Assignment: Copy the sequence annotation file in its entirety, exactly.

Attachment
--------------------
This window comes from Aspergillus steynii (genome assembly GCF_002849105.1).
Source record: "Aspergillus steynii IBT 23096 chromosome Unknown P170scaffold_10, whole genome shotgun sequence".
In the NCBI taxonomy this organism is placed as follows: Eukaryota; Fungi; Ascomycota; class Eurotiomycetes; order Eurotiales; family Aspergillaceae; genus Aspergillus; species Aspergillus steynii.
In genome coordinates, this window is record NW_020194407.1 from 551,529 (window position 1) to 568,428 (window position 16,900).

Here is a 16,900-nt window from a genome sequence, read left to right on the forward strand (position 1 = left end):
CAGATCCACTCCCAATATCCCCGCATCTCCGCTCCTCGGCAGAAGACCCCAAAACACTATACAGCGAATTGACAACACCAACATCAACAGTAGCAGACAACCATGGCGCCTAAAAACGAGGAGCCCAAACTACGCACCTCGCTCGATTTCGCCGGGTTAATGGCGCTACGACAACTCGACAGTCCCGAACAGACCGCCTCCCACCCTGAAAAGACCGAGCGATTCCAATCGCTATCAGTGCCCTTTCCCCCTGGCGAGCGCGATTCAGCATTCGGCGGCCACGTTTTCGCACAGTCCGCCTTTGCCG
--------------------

This window comes from Aspergillus steynii (genome assembly GCF_002849105.1).
Source record: "Aspergillus steynii IBT 23096 chromosome Unknown P170scaffold_10, whole genome shotgun sequence".
In the NCBI taxonomy this organism is placed as follows: Eukaryota; Fungi; Ascomycota; class Eurotiomycetes; order Eurotiales; family Aspergillaceae; genus Aspergillus; species Aspergillus steynii.
In genome coordinates, this window is record NW_020194407.1 from 551,529 (window position 1) to 568,428 (window position 16,900).

Here is a 16,900-nt window from a genome sequence, read left to right on the forward strand (position 1 = left end):
CAGATCCACTCCCAATATCCCCGCATCTCCGCTCCTCGGCAGAAGACCCCAAAACACTATACAGCGAATTGACAACACCAACATCAACAGTAGCAGACAACCATGGCGCCTAAAAACGAGGAGCCCAAACTACGCACCTCGCTCGATTTCGCCGGGTTAATGGCGCTACGACAACTCGACAGTCCCGAACAGACCGCCTCCCACCCTGAAAAGACCGAGCGATTCCAATCGCTATCAGTGCCCTTTCCCCCTGGCGAGCGCGATTCAGCATTCGGCGGCCACGTTTTCGCACAGTCCGCCTTTGCCG